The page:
Michael Grant:
The house is not very friendly to several of the proposals that you just outlined?

Sen. Jon Kyl:
That's right. The house want to do enforcement first and then see what happens. I don't think that's realistic. Because as I said, the longer we wait the bigger the problem is to solve. So I'd rather tackle it right now, even though it's not easy to find that common ground to work through it.

Michael Grant:
Why doesn't this go to -- now, I admit I lost track of where the house was. I thought the house was poised to actually pass a product a couple of months ago.

Sen. Jon Kyl:
They did. They actually did.

Michael Grant:
Did this go to a conference committee?

Sen. Jon Kyl:
It would. It would go to a conference committee. The house bill actually has a lot of good features relating to enforcement.

Michael Grant:
Strong on border security.

Sen. Jon Kyl:
It is. And we're pretty well agreed within the senate. In fact, we've done a lot of things in the senate now that will strengthen border security. It's now a matter of time for those things to kick in for the new border patrol agents that we authorized to be trained up and deployed, aircraft to be put in place, for the additional fencing moving out from some of the communities to actually be built and so on. Those things will happen. Now the focus ought to be on a worker eligibility program or verification program, a temporary worker program and a resolution of the illegal immigrant population.

Michael Grant:
Increased employer sanctions as well? Does that go hand in with that?

Sen. Jon Kyl:
I think it does but there are two parts to it. You can't make the employer the cop here. The government needs to decide whether someone is eligible to be employed or not. And when that person applies for a job a very simple document and number are electronically entered. The employer basically gets a green light or a red light. And it's electronically noted so if the green light comes up the employer can hire you and then it doesn't matter what happens later, you're okay. But if you hire a person when the numbers punched in comes up negative, don't hire that person because there will be substantial fines.

Michael Grant:
Critics here locally, there was some legislation that was introduced to that effect in the Arizona legislature. Critics here said, hold it. That federal verification system is not what it is cracked up to be, at least at the volumetric levels you would need if you were going to deploy it.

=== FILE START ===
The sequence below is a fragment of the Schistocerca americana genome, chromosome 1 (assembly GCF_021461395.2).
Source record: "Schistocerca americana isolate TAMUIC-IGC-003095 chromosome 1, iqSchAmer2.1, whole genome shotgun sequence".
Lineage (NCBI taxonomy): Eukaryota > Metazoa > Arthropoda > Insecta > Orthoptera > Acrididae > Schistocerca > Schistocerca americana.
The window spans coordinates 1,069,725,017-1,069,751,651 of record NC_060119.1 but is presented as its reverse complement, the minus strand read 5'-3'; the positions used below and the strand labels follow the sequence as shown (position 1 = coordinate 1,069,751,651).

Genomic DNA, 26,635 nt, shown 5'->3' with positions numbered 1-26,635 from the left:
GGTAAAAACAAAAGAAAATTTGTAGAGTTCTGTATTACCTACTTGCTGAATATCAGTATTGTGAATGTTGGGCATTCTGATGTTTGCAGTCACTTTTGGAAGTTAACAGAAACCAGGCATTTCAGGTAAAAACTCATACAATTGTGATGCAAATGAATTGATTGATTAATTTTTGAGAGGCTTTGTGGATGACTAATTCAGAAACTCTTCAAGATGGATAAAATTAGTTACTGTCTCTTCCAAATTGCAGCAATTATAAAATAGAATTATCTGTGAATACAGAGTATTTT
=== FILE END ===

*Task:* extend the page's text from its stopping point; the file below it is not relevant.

Sen. Jon Kyl:
Right now it's a pilot project.

Michael Grant:
Right.

Sen. Jon Kyl:
And it will have to be expanded. And also cleaned up and modified in some respects. But it is a system, which I believe can be made to work to verify eligibility for employment. We've got literally millions of bad social security numbers out there now or people working under false numbers. That system needs to be cleaned up. It can be done and that's a critical component of any comprehensive immigration reform.

Michael Grant:
Arizona Senator Jon Kyl, we appreciate you very much joining us.

Sen. Jon Kyl:
Thank you, Michael

Michael Grant:
You call-or might call them "snow birds." Officials of the National Oceanic and Atmospheric Administration who came to Phoenix to announce their 2006 U.S. spring outlook. The announcement came only a few days after a storm with rain and desert snow ended a record-setting rainless streak. In collaboration with the national interagency fire center, the agency paints a fairly pessimistic picture in terms of drought.

Larry Lemmons: Drought conditions will persist in Arizona after improvement in the short-term. That's the verdict from the National Oceanic and Atmospheric Administration, which held a news conference last week in Phoenix to announce the national spring outlook.

Gen. D.L. Johnson: Just last week NOAA's data center reported this was the fifth driest record in the United States since 1895. It has also been one of the driest periods in the southwest and parts of the southern plain in the last 100-years. Before last weekend, Phoenix hadn't seen any rain since October 18, 2005. That's a staggering 143-days without a trace of precipitation. That clearly broke the previous record of 101 consecutive days. The 1.14 inches of rain Phoenix received last weekend broke this streak and the 1 to 4 feet of snow that fell in the higher terrain of Arizona eased the short-term fire potential and may provide some runoff water supplies. But even after the storm in mid-March, the mountain snow pack stood at one tenth to one half of the normal across Arizona and New Mexico and the dry season is approaching. In short, Phoenix and the rest of the southwest have severe drought conditions that are expected to persist, maybe intensify during the period April through June.

Larry Lemmons:
A number of factors are contributing to drought persistence, most notable a La Nina cycle and global climate change.

Ed O'Lenic:
La Nina has been present and active since January. And the question always arises, global climate change. What impact does that have? Well, it's a scientific fact. It's something that's out there. It's operating in the background. However, the regional impacts of this phenomenon have not yet been resolved. So our forecast tools will account for this to the extent that the science has put that capability into our forecast tool. That's why we have to continue to do research. Finally, again, random variability is always at work. And this is a way of saying the forecasts always have some uncertainty associated with them.

Larry Lemmons: